Emily Brontë’s Shelleyan Poetics of Sexual Ambivalence
|Ready, K. and Sigler, D.
This chapter affirms Emily Brontë’s status as a late Romantic and reconsiders Brontë’s poetics of sexual transgression, alterity, and gender ambiguity. Responsive to scholarship on the underappreciated influence of Percy Bysshe Shelley on Brontë’s poetic identity, and the influence of Epipsychidion in particular, this chapter explores how Brontë’s imaginative engagement with Shelley in unpublished verses and in Poems by Currer, Ellis, and Acton Bell (1846) builds upon Epipsychidion’s gender ambiguity. Contrary to Anne Mellor’s assertion that 'Brontë’s works conform to a specifically masculine Romanticism' which she had 'absorbed from her enthusiastic reading of Percy Shelley', this study resituates the sexual alterity and gender ambiguity in Brontë’s poetry within the context of Romantic perversion explored by Richard C. Sha, where literary depictions of transgressive sexuality become sites of liberation.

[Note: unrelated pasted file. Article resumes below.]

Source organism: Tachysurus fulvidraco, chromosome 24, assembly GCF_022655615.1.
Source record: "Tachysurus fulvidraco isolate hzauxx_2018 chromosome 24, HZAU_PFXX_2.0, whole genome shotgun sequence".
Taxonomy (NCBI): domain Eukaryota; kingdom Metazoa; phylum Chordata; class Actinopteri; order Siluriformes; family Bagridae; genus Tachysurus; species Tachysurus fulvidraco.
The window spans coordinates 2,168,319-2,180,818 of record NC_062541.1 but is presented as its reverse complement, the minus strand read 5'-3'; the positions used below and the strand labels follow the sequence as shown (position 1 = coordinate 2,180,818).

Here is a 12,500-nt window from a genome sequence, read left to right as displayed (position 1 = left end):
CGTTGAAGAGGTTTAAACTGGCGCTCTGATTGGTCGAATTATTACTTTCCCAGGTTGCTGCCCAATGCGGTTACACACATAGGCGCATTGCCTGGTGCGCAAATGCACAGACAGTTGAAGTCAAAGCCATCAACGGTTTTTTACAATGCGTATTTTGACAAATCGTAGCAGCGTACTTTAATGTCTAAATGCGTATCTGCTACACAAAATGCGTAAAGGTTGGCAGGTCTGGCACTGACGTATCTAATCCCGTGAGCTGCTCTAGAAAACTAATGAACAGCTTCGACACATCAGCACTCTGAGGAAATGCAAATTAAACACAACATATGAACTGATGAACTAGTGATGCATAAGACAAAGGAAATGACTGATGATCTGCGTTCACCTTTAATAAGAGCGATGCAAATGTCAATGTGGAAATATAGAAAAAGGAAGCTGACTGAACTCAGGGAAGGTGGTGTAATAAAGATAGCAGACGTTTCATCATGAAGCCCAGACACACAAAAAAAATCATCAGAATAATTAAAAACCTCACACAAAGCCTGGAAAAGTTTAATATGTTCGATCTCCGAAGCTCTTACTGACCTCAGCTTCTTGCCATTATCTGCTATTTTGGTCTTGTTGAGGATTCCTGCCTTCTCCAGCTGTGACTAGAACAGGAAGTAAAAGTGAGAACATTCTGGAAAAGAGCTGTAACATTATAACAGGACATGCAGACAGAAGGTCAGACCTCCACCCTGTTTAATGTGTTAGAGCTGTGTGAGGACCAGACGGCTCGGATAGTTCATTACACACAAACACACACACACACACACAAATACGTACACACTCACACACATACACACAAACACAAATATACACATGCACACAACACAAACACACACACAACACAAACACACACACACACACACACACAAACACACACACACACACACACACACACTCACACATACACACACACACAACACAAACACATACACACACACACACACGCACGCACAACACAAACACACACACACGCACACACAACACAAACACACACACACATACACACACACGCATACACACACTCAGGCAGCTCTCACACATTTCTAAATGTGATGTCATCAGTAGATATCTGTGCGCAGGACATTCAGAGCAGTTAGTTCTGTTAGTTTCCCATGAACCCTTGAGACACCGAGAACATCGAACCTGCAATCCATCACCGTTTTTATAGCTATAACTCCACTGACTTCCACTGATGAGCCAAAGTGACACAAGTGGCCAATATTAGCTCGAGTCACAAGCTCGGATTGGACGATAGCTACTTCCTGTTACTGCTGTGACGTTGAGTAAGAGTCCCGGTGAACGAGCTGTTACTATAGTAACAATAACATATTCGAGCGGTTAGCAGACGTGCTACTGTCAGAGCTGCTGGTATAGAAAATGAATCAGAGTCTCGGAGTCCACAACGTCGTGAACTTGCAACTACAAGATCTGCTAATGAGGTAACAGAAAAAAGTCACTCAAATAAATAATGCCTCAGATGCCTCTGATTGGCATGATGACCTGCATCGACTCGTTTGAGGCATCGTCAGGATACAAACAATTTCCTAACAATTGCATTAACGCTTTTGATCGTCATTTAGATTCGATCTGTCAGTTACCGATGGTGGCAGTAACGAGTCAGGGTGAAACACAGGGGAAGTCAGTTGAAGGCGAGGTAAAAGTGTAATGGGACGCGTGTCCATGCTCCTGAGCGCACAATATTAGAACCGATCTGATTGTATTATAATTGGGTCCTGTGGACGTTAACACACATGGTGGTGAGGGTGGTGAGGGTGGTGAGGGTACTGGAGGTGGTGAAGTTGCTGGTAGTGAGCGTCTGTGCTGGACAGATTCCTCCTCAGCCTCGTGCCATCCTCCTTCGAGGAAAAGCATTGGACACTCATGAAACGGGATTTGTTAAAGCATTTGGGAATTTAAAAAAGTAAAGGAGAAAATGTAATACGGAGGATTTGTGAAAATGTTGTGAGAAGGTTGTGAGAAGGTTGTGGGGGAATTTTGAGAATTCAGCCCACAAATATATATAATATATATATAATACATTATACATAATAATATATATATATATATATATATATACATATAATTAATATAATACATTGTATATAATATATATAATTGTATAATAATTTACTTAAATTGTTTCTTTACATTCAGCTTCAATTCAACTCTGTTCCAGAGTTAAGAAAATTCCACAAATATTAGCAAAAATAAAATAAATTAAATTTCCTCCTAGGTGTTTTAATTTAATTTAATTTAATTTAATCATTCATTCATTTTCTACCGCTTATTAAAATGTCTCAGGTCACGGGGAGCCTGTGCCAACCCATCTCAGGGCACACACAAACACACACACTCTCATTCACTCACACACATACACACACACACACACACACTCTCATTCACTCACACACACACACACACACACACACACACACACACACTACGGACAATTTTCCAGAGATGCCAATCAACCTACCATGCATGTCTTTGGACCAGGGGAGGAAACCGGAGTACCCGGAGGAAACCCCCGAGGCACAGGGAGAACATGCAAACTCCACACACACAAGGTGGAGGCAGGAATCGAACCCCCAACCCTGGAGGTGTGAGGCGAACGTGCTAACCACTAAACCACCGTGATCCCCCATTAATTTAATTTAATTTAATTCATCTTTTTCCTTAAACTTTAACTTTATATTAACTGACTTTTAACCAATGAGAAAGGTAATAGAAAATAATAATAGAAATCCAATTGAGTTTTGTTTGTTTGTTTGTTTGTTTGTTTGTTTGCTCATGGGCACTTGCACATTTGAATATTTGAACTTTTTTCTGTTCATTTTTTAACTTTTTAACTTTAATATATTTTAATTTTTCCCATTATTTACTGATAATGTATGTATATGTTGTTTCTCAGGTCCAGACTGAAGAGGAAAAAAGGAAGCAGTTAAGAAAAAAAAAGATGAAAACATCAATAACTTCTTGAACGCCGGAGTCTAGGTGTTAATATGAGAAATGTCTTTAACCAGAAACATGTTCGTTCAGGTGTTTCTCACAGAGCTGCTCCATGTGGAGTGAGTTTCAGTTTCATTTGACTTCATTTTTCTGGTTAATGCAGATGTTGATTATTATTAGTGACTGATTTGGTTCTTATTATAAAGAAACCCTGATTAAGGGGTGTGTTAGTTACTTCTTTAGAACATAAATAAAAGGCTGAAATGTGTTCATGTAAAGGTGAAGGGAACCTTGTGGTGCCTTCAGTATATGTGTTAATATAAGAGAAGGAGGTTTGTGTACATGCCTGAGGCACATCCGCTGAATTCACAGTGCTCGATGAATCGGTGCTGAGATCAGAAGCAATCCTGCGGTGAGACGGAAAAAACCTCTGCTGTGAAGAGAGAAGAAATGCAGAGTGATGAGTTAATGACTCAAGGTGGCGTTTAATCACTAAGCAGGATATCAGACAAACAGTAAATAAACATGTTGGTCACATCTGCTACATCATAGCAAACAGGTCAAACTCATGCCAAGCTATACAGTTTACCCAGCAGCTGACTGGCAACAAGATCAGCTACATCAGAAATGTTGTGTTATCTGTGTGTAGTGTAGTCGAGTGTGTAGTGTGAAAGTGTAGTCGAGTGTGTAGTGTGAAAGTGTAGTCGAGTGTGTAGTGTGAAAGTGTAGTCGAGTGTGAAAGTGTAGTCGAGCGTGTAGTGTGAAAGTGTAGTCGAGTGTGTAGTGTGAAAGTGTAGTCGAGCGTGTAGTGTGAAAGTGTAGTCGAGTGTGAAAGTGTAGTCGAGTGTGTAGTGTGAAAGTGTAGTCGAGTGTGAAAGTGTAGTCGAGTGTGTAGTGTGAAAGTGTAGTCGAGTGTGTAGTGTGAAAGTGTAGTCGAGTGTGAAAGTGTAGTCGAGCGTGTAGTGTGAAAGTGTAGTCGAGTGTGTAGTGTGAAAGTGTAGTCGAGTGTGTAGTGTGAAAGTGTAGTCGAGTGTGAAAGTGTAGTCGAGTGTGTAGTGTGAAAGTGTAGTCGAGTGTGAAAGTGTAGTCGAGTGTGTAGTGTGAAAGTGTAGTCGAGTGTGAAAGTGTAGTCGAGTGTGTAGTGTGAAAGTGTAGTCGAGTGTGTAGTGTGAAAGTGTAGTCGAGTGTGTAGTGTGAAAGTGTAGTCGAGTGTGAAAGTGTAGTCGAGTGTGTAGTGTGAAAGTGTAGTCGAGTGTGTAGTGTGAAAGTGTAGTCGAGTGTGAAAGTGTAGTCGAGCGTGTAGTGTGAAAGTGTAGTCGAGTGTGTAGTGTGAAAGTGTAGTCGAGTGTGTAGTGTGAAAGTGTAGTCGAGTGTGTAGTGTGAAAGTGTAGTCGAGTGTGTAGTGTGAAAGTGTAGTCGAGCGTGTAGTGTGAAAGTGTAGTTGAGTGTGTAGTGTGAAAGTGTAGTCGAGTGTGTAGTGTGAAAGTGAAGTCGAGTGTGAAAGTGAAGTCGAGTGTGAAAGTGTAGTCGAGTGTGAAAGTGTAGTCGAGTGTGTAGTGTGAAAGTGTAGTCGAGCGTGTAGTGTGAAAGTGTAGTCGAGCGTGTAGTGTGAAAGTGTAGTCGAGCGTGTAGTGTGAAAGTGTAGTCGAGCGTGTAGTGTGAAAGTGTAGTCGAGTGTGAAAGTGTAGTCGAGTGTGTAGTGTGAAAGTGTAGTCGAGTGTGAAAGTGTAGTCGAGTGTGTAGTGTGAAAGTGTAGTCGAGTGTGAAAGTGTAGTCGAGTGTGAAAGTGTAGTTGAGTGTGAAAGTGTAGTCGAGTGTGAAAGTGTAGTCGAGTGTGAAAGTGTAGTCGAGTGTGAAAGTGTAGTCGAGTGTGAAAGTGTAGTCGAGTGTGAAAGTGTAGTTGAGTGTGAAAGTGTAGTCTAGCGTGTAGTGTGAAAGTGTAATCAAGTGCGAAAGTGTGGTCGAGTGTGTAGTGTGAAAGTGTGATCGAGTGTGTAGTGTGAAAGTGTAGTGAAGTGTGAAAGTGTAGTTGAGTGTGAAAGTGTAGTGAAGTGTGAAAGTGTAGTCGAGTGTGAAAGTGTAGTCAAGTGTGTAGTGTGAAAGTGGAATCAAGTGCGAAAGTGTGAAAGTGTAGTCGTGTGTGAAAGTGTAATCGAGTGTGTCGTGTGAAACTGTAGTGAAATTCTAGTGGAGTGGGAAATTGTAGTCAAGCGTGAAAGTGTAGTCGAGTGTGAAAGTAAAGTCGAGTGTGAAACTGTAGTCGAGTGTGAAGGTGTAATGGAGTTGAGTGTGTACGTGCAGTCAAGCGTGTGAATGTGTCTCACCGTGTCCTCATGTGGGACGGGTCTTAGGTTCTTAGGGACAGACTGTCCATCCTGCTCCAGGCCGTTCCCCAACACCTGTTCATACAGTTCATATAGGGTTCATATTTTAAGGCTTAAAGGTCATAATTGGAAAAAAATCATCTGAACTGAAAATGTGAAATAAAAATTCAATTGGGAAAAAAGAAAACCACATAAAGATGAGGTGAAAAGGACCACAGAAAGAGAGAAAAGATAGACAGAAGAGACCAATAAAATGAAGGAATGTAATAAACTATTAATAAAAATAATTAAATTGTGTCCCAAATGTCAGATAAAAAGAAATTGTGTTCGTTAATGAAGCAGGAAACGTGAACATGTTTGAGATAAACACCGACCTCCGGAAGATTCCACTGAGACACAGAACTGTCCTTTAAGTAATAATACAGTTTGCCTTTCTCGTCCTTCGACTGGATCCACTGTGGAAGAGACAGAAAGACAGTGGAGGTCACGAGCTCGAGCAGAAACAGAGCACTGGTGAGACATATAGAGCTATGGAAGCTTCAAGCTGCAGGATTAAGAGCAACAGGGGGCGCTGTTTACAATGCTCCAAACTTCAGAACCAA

|Brontë; Shelley; Gender; Poetry; Lyric; Transgression; Romanticism
|Romantic Women's Writing and Sexual Transgression
|Edinburgh University Press
|Place of publication
|Edinburgh Critical Studies in Romanticism
|Web address (URL)
All rights reserved (under embargo)
File Access Level
|Publication process dates
|22 Aug 2023
|19 Sep 2023
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